A new royal book claims there is a power struggle between King Charles and Prince William.
Author Omid Scobie told BI that people are too distracted by Harry and Meghan to notice.
Some royal watchers are up in arms about Scobie's claim.
It's been almost four years since Prince Harry and Meghan Markle walked away from royal duties, and stories about the couple's life in California still regularly make the news.
But the media and the public's preoccupation with the Duke and Duchess of Sussex means they often fail to notice other significant royal scandals, including Prince William and King Charles' power struggle, according to royal author Omid Scobie.
Scobie and Carolyn Durand co-wrote "Finding Freedom," a biography about Harry and Meghan, which was released in 2020. Scobie's second book, "Endgame," was released on Tuesday and chronicles the royal family's fight for relevancy in the aftermath of Queen Elizabeth II's death.
In the book, Scobie writes that Charles and William, who is first in line to the throne, "tussle for the spotlight" and the rivalry between them has "only heightened" since Charles became king in 2022.
Buckingham Palace and Kensington Palace did not respond to requests for comment regarding Scobie's book.
Scobie wrote that William gave his first interview since becoming the Prince of Wales to The Sunday Times, which was published in the newspaper one day after King Charles' first Trooping the Colour parade in June, "essentially wiping any coverage of the special moment off the front page."
Scobie said this rivalry explains why the pair have been at few joint royal engagements recently. At the time of writing, William and Charles were last photographed together with Kate Middleton and Queen Camilla during South Korea's President Yoon Suk Yeol's state visit on November 21.
"I think we spend so much time — by we, I just mean the general media landscape — focusing on really petty dramas and fictionalized stuff about Harry and Meghan that we sometimes miss the big story that's sort of playing out under our noses," Scobie told Business Insider ahead of the book's release.
"And I've really noticed this kind of growing divide between Charles and William," Scobie said.
He added that this is something that has been observed by his royal contacts, including those who "knew the monarch well."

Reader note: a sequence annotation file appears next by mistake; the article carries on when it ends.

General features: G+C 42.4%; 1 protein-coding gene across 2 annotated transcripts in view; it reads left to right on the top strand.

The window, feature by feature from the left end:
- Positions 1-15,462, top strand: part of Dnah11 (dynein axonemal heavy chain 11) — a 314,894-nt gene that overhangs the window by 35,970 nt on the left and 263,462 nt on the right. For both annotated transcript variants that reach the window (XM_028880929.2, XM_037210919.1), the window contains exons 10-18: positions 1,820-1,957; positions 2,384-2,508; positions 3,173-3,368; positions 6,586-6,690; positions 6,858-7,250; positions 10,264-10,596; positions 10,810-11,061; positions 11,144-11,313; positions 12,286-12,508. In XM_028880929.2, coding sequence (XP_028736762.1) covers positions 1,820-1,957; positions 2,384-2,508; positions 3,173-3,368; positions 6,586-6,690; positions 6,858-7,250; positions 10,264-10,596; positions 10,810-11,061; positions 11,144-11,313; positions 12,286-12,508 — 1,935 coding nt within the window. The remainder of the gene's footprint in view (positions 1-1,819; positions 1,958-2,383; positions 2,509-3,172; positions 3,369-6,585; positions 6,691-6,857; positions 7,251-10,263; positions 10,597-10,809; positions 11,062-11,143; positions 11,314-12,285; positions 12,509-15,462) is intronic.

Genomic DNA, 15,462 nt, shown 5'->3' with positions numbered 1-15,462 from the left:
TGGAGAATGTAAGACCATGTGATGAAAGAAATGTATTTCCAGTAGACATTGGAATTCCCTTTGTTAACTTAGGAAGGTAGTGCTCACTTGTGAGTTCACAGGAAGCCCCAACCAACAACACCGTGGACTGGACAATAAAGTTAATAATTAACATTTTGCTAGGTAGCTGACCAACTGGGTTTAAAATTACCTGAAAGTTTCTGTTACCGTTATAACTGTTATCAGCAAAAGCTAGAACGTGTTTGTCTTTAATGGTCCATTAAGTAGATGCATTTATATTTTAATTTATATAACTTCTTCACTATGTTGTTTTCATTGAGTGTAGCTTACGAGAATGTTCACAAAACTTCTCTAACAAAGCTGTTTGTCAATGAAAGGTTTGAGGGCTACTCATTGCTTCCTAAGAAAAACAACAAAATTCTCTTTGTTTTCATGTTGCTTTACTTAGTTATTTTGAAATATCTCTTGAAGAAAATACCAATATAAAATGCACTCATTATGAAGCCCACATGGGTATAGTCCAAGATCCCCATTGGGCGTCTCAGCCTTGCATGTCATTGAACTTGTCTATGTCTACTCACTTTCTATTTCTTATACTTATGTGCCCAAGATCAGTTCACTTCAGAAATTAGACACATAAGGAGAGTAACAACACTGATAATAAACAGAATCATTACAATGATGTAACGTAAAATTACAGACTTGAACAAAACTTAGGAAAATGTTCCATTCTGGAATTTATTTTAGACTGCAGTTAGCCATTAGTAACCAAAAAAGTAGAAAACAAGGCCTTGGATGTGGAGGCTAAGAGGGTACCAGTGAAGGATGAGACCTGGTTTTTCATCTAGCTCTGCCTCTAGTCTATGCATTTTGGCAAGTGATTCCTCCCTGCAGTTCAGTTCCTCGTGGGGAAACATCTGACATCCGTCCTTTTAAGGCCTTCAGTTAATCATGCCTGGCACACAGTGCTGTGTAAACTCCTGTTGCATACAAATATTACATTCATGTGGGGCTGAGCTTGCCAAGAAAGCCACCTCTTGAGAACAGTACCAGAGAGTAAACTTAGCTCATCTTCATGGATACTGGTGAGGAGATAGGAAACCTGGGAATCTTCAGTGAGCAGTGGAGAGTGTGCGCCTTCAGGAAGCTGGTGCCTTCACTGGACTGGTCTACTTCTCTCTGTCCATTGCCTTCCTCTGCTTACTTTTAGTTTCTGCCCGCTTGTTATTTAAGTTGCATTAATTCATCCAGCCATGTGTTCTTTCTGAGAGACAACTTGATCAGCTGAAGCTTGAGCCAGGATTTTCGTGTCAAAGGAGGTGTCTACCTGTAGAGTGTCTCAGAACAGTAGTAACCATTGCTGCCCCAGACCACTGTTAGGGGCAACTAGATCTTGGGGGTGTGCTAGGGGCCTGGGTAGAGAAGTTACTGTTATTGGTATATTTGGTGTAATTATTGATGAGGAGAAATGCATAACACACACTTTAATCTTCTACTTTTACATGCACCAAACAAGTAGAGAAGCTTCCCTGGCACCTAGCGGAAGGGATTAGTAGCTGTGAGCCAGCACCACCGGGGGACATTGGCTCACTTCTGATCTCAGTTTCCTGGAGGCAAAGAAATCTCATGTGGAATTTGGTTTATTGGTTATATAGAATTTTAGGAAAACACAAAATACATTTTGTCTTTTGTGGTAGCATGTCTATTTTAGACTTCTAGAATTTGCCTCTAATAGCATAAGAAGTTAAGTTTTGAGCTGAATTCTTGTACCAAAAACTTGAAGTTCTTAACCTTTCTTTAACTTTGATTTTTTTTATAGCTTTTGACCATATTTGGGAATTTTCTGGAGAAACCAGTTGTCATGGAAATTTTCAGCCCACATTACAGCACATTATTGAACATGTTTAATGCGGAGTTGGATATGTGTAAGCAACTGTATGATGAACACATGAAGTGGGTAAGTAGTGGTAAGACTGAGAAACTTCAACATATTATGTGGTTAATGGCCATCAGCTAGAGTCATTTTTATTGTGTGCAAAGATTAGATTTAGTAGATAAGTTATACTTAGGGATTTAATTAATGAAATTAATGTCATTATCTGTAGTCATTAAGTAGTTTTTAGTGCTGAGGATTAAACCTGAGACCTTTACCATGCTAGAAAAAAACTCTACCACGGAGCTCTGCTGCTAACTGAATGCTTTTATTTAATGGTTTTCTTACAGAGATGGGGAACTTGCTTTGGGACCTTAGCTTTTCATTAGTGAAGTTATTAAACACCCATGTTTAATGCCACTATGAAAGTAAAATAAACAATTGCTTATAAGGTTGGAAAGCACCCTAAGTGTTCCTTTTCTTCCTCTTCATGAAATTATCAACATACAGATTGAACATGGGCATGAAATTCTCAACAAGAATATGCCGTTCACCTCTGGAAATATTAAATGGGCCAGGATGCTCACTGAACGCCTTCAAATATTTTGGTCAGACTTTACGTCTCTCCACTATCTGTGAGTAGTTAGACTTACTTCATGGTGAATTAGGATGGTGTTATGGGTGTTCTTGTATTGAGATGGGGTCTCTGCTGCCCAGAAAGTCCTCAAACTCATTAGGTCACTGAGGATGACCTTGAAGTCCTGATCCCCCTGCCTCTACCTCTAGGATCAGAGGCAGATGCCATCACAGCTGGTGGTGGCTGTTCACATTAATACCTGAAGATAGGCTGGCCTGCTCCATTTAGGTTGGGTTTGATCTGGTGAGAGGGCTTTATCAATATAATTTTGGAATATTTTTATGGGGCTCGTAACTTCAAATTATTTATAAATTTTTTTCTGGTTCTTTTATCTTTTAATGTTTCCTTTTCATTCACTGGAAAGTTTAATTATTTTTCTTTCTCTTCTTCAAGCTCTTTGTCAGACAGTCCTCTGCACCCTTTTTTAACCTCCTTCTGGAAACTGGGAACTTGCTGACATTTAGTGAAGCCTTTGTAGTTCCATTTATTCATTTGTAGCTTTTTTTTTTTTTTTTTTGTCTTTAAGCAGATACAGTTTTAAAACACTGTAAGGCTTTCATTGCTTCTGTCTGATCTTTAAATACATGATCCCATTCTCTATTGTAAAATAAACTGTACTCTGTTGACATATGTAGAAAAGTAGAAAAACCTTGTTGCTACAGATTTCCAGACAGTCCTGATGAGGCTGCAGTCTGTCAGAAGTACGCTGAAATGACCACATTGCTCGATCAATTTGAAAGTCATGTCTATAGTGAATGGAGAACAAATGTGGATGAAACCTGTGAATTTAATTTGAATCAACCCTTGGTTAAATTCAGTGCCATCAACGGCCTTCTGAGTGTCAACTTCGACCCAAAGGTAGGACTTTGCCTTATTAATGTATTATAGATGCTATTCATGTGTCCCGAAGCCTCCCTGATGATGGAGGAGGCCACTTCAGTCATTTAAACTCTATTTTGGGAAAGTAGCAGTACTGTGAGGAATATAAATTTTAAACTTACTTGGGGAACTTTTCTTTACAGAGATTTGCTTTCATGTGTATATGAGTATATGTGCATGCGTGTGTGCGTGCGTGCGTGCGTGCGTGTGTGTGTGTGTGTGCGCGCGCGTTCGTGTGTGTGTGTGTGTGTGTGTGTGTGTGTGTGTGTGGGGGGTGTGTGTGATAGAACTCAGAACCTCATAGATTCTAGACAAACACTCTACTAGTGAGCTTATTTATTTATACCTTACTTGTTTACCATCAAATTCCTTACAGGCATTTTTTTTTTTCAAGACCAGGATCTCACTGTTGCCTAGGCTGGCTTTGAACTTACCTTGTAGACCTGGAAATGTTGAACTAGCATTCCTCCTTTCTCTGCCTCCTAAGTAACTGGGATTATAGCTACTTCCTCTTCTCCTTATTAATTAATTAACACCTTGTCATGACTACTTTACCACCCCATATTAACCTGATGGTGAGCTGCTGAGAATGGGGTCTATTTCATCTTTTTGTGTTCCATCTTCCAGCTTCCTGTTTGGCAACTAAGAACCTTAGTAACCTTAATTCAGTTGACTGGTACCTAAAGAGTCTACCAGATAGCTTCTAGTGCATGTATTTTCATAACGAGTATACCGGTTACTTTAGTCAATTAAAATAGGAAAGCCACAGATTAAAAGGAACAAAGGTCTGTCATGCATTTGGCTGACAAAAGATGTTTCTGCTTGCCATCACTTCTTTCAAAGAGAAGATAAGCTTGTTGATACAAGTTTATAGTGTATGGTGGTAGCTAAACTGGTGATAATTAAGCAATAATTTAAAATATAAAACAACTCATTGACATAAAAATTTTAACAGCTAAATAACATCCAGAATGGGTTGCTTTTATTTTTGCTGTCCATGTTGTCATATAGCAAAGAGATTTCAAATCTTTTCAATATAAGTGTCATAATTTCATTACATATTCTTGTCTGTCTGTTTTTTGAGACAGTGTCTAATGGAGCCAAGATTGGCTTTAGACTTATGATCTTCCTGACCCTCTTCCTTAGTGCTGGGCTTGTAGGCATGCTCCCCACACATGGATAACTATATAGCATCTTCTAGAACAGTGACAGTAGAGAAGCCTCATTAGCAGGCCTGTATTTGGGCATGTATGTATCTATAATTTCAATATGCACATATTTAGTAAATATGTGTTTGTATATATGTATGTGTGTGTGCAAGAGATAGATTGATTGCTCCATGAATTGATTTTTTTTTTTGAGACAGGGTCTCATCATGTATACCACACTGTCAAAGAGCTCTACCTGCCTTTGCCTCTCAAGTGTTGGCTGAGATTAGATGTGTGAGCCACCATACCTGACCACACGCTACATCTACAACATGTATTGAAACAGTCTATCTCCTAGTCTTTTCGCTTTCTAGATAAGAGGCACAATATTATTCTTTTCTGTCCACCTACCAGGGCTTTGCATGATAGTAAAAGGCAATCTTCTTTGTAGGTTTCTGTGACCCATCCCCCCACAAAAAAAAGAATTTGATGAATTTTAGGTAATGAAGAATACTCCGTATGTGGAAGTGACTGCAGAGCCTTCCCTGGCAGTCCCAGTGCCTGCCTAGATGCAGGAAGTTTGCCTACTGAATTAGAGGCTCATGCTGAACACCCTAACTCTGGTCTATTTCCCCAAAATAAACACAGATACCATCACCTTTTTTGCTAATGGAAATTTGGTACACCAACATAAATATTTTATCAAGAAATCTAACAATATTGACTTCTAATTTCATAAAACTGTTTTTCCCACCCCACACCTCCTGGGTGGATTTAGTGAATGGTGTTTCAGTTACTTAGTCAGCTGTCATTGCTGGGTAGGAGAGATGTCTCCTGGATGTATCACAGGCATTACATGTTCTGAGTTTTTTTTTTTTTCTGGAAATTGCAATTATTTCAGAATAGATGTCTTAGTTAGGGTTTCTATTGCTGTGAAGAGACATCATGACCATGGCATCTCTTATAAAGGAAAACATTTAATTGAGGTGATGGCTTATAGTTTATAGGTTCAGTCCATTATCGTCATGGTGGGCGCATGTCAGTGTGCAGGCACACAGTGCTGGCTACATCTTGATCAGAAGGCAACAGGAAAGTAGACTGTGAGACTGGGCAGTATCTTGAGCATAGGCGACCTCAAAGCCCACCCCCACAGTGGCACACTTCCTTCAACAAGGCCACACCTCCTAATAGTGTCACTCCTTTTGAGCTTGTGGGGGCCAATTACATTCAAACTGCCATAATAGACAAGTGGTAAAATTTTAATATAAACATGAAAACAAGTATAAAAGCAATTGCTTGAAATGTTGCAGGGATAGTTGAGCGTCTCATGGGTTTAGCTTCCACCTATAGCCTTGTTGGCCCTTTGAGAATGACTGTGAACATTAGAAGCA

Speaking to BI, royal commentator Jack Royston said there may be some truth to Scobie's claim, noting that William will likely be trying to carve his own legacy independent from Charles.
"William now has a finite amount of time available during which he has greater political freedom to craft a legacy before he becomes king, at which point he must be fastidiously neutral," Royston, chief royal correspondent at Newsweek, told BI.
"There may well be competitiveness here from William," he added.
The book has faced criticism from royal watchers
Speaking to the Daily Mail's royal editor Rebecca English, anonymous sources said to be friends of William said many of the book's claims are false.
"It's one thing writing a critique of the Royal Family. That's freedom of expression. But it's another thing to peddle conspiracy theories dressed up as fact," one source said, according to the Daily Mail.
Meanwhile, the book has faced criticism from journalists on the royal beat.
Richard Fitzwilliams, a royal commentator and former editor of "The International Who's Who," told BI he disagrees with Scobie's claims that Charles and Williams are in a rift.
While the two royals have "different styles" when it comes to their roles, this isn't an indication that there is bad blood between them, Fitzwilliams said.
"Scobie's theme, that William is ambitious and wants the role of king, is simply part of the theme of a book which seeks to undermine the monarchy," he added.
Writing in a review for The Telegraph, arts and entertainment editor Anita Singh said the book is an "utterly one-sided affair" and "devoid of insight."
Nonetheless, Scobie said he anticipated criticism, writing in the book that parts of it will "burn my bridges for good."
"Someone said to me really early on in this process, they said to tell a good story, you've got to shine a light in the darkest places and not give an F while you're doing it," Scobie previously told BI. "So that's kind of the approach to this one."
The book's release hasn't been seamless
The Dutch translation of "Endgame" was removed from bookstores in the Netherlands on Tuesday after it reportedly named a royal-family member said to have made racially insensitive comments about Meghan and Harry's son Archie's skin tone, a claim first mentioned during the Sussexes' televised interview with Oprah Winfrey in 2021.
In a follow-up story, The Telegraph's Victoria Ward reported that another chapter of the Dutch version of the book suggested that a second royal had participated in the conversation. Rick Evers, a Dutch journalist who read the translated edition, told "Good Morning Britain" that the mention of the second royal's involvement is "a little bit vague."
The publishing house behind the Dutch version of "Endgame," Xander, confirmed to BI that it had been "temporarily" pulled "due to an error" and would return to shelves in the Netherlands on December 8.
In interviews since the mishap, Scobie has maintained that no version of the book has included the names of the individuals in question. He also wrote in the English version of "Endgame" that he knew the identities of two people involved in conversations about Archie's skin tone, but he didn't name them for legal purposes.
Buckingham Palace declined BI's previous request for comment on the matter specifically.
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